Despite the fact that there is a 400% discrepancy between the cheapest and most expensive health care methods to treat benign prostate hyperplasia (BPH), there are in fact no differences in its effectiveness. Those are the conclusions of new research conducted at the University of California – Los Angeles, which analyzed for the first time the costs related to the healthcare process to treat the disease using time-driven activity-based cost analysis.
The findings of the one-year research, which was published at Healthcare: The Journal of Delivery Science and Innovation, revealed that there is no evidence that the more expensive treatments also have better outcomes, as explained in a press release by the first author of the study, Alan Kaplan, who is a resident physician in the Department of Urology at UCLA.
“The rising cost of health care is unsustainable, and a big part of the problem is that health systems, health care providers and policy makers have a poor understanding of how much health care really costs,” stated Kaplan. “Until this is well understood, taxpayers, insurers and patients alike will continue to bear the burden of soaring health care costs.”
The UCLA research team used a new method based on the costs of time-driven activity, in order to understand the amount spend by UCLA to treat BPH, as well as enlarged prostate, a condition that affects almost 50% of men older than 50 years, and has different means of treatment. “We felt that if we could tackle the cost of such a complex and common condition we could use the technique to really understand cost on a larger scale,” continued the researcher.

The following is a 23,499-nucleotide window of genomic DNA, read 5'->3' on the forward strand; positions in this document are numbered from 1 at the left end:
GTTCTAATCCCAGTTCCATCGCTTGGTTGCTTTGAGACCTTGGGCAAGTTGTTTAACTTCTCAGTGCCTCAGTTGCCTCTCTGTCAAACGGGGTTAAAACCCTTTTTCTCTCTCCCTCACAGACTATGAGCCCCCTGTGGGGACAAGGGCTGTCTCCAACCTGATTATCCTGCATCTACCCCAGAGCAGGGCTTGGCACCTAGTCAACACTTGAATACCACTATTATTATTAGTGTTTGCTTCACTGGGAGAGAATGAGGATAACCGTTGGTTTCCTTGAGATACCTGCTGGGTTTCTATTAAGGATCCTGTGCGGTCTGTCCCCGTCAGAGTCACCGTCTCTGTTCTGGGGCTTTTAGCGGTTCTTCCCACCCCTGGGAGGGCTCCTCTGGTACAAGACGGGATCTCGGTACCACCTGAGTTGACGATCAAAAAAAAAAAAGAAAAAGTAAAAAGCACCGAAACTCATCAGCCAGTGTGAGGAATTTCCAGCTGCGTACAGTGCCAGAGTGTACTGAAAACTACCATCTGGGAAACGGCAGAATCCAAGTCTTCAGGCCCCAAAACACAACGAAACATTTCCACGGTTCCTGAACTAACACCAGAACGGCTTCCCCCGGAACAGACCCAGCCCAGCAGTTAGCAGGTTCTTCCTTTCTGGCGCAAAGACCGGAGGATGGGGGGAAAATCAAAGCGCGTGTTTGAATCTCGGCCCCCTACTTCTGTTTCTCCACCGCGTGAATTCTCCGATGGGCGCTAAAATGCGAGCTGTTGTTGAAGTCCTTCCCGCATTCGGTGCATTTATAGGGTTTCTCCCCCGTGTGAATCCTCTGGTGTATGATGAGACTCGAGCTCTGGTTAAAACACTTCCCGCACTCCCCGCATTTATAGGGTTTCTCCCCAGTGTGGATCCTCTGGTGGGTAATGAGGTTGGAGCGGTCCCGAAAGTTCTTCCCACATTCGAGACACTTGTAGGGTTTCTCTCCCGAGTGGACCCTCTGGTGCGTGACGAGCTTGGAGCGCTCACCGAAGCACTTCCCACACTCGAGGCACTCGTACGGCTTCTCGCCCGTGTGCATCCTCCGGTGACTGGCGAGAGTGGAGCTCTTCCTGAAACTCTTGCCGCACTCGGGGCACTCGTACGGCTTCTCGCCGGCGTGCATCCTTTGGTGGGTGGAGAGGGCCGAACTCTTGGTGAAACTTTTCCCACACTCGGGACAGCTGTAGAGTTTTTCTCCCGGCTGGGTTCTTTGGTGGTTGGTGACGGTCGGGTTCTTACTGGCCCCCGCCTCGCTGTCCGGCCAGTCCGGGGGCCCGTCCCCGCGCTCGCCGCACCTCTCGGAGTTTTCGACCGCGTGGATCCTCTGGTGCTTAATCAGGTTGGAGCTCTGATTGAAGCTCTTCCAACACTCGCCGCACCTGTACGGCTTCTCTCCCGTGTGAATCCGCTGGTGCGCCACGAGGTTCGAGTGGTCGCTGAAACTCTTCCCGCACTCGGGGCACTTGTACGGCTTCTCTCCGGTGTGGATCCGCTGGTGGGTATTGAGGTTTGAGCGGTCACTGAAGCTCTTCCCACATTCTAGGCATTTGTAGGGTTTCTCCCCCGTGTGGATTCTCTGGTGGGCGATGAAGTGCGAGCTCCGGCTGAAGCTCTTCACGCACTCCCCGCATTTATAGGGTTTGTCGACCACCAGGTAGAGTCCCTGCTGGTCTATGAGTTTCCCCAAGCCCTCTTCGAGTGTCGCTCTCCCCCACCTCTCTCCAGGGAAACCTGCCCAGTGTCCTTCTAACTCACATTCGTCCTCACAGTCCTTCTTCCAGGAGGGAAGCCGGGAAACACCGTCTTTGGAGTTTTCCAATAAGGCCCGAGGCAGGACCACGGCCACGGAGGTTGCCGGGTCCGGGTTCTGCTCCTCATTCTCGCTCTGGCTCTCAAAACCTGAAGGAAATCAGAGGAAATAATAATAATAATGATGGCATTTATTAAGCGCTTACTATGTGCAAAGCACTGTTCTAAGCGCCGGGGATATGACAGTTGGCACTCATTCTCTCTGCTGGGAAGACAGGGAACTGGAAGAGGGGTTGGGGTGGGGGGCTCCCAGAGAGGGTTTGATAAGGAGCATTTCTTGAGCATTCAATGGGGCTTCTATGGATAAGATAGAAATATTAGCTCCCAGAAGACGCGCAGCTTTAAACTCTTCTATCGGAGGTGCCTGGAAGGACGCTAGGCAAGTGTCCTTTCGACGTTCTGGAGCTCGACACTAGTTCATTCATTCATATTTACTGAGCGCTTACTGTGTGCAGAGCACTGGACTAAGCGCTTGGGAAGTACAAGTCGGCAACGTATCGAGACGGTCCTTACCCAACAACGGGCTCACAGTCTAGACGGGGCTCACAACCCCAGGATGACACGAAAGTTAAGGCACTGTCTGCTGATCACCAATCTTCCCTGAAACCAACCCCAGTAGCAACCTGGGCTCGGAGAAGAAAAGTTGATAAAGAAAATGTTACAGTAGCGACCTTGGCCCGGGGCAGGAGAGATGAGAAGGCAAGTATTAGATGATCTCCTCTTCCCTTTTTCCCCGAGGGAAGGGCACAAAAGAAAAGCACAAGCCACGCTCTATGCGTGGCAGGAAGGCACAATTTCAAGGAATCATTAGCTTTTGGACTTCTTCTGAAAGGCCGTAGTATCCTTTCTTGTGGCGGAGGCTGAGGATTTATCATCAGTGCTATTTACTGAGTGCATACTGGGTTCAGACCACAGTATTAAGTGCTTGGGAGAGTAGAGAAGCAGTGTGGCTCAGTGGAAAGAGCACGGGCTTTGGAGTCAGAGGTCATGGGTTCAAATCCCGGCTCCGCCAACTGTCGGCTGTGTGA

“Most importantly, we found that within our own institution the cost of treating BPH varied about 400 percent and, as of yet, we have no proof that one way is any better than the other,” said Kaplan. “Cost can be a dirty word in medicine. People want the best health care money can buy. A poor understanding of health care costs means a lot of waste and unnecessary expenses that are borne mostly by patients. Value in health care demands high quality care at the lowest possible cost.”
Treating BPH can be made medically or through invasive procedures, which are often required in cases when medical therapies are no longer effective. The invasive procedures can range from in-office minimally invasive to outpatient surgery or inpatient open surgery, which are meant to remove the majority of prostate tissue. In addition to different procedures, there are also different pre-operative work-ups, representing a large part of the cost differential.
The investigators used the novel method of time-driven activity-based costing, created at Harvard Business School, which enables the appreciation of the cost and demand through the measurement of supplying capacity unit cost, compared with the time needed for the activity. Kaplan’s team designed a map with the treatments and each step to calculate space, product and personnel costs.
The UCLA investigators are now planning to conduct further studies to collect and examine the information relative to value in BPH, such as tests that add value to care and the ones that may be unnecessary.